Oppland Arbeiderblad, 29 April 2017
Text by Tanja E. Caldecourt
Christine Istad does not manipulate her photographs, nor does she even call herself a photographer. Istad is a visual artist. The photographs are painting-like and she manipulates the viewer more than pictures. In a way, she even changes the subject.
Gallerist Hilde Svae has followed the artist, Istad, for years. The first paintings she exhibited were subsequently purchased by Gjøvik VGS (Gjøvik secondary school).
“I still think like a painter,” says Istad today. In this exhibit, she uses brushed aluminium instead of photo paper. Elements that would otherwise have been white thus have a more dynamic appearance depending on how the light plays across the surface.
So, what are we really seeing? What is the subject? Istad tells you very little about that. All you can do is guess. She tells us where the pictures were taken: in metropolises like New York and Hong Kong. But it is up to each person to see. She is fascinated by architecture, glass and reflections, the urban and the monumental. Even so, she is not just showing us the city and its buildings. Istad turns what is probably the outer wall of a hotel building into an abstract and mystical world. The stringent forms and straight lines seem to play with what is and what we create ourselves. There are optical illusions – or not.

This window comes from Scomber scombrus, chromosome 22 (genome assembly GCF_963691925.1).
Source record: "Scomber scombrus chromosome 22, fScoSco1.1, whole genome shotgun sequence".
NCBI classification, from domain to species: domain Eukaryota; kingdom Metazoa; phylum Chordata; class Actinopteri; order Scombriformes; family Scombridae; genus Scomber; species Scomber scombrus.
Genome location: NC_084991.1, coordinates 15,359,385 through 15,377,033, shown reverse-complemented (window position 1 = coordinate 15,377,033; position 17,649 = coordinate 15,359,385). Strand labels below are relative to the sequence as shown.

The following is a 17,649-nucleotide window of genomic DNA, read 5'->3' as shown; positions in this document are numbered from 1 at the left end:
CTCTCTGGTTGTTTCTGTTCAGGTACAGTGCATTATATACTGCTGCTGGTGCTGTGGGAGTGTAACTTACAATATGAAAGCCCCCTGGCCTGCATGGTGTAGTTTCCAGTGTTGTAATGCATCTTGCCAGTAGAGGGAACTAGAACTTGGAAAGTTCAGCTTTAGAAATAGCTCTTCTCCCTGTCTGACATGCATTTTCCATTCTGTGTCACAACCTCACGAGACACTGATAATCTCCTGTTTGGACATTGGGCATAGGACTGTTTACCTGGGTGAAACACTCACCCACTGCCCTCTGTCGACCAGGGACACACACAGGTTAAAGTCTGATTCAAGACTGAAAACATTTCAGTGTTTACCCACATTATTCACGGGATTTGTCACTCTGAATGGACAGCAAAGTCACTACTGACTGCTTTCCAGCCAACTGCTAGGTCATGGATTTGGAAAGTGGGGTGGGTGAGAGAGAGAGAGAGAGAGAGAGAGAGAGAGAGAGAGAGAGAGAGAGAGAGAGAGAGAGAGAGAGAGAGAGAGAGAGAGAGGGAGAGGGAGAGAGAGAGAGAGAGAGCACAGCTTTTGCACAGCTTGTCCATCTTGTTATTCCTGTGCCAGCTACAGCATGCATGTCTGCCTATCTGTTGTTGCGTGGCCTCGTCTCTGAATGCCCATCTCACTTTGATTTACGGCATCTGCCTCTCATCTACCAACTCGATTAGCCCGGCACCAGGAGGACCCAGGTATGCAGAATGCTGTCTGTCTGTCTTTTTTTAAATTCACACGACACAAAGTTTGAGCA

Aesthetic and intellectual
A video plays on a tiny screen mounted on the wall in Svae’s. We are told that it was taken in a business district in Hong Kong. A man is doing Tai Chi. A woman paces back and forth, talking on a mobile phone. Water flows in the fountain in the background. Cars drive past. One frame. Many bubbles of life. All the individuals are caught up in their own worlds and are not interacting with the outside world. The video becomes a sort of philosophical exercise. It is one thing to appreciate the intellectual contribution but what about the aesthetic aspect? Istad’s pictures are decidedly beautiful, too. Using brushed aluminium as the background is brilliant. It adds something extra to the motifs and makes them surprisingly “alive” and substantial.
We do not see what Istad saw as she trudged around in the urban jungle looking for things to shoot – in the photographic sense. We see what was captured by her inner zoom. She gets us to look more closely at things we would normally have walked right past. We would not even have noticed them if she had not pointed them out to us. The small detail on the tall building in the enormous city.
“Art should make the moment greater,” said artist and friend Elise Schonhowd, and that is a good way to sum it up.